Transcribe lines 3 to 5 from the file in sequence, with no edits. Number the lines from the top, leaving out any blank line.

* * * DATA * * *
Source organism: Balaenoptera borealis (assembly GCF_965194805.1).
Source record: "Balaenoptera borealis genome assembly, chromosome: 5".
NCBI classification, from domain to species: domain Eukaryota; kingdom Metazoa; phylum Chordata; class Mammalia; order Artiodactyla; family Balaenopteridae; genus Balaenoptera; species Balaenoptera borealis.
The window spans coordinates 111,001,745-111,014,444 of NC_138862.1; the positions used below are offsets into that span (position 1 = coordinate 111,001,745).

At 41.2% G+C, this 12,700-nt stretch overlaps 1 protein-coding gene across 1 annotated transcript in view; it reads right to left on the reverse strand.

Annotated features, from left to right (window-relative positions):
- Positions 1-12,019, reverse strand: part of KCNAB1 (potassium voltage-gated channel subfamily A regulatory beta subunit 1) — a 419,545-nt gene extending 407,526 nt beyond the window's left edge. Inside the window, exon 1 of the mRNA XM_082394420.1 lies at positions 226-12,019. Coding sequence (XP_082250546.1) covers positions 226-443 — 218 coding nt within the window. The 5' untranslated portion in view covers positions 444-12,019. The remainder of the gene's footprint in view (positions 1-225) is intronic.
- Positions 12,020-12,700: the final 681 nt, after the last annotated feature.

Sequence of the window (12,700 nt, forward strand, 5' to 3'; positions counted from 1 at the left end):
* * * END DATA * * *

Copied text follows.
NCBI classification, from domain to species: domain Eukaryota; kingdom Metazoa; phylum Chordata; class Mammalia; order Artiodactyla; family Balaenopteridae; genus Balaenoptera; species Balaenoptera borealis.
The window spans coordinates 111,001,745-111,014,444 of NC_138862.1; the positions used below are offsets into that span (position 1 = coordinate 111,001,745).

At 41.2% G+C, this 12,700-nt stretch overlaps 1 protein-coding gene across 1 annotated transcript in view; it reads right to left on the reverse strand.